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Upaṭṭhāna Sutta

1. Upaṭṭhāna Sutta.– Record of a conversation between a deva and a monk who dwelt in a forest tract in Kosala. During his siesta the monk would often fall asleep, and the deva, wishing his welfare and desiring to agitate him, draws near and asks him not to give himself up to somnolent habits. The monk replies to the effect that once a man has obtained insight by the suppression of desire and lust, there is no need to trouble himself with unnecessary exertions (S.i.197 f).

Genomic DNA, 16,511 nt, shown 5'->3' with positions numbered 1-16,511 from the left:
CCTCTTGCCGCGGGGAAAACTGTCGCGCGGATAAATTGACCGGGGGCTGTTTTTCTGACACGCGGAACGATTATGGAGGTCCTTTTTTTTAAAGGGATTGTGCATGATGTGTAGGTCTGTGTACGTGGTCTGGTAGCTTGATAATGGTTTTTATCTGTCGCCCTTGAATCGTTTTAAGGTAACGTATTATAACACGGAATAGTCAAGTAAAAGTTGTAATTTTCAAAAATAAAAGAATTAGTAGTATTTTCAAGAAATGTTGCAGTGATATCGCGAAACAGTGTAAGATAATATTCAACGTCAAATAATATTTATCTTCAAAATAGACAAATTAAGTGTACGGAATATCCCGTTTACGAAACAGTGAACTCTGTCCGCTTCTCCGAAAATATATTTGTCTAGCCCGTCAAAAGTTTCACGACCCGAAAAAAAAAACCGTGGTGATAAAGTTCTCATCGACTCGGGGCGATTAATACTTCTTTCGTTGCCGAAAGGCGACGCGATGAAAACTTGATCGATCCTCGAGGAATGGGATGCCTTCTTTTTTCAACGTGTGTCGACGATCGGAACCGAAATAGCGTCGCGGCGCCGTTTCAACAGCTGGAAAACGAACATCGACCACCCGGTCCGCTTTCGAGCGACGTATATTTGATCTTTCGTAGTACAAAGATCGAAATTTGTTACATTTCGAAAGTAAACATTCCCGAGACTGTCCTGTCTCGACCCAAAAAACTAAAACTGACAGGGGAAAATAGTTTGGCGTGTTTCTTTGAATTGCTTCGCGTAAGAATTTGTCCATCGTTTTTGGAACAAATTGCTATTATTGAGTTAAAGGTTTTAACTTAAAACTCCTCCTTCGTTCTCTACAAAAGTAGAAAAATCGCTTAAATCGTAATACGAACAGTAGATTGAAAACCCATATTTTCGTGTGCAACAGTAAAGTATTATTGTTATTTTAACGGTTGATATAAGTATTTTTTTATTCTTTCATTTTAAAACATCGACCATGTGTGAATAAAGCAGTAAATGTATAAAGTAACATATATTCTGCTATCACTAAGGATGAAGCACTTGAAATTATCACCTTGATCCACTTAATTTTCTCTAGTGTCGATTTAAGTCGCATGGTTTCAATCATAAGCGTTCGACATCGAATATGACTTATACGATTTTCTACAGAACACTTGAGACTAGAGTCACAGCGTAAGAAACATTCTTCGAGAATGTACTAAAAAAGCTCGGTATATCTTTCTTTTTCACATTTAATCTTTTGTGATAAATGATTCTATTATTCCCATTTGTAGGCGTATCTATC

According to the Commentary (SA.i.232), the monk was an Arahant. He had far to go to procure food, and when he came back, tired out, he would bathe and rest.

2. Upaṭṭhāna Sutta.– The Buddha asks Ānanda if he considers that every kind of moral practice produces like results. Ānanda says they do not, and proceeds to explain his point of view. The Buddha agrees with him, and when Ānanda has gone away, tells the monks that though Ānanda is yet a learner (sekha), it would not be easy to find his equal in insight. A.i.225.

3. Upaṭṭhāna Sutta.– Five qualities that make an invalid difficult for anyone to look after, and the absence of which makes him a good patient. A.iii.143‑4.

4. Upaṭṭhāna Sutta.– On five qualities requisite for an attendant on the sick. A.iii.144‑5.

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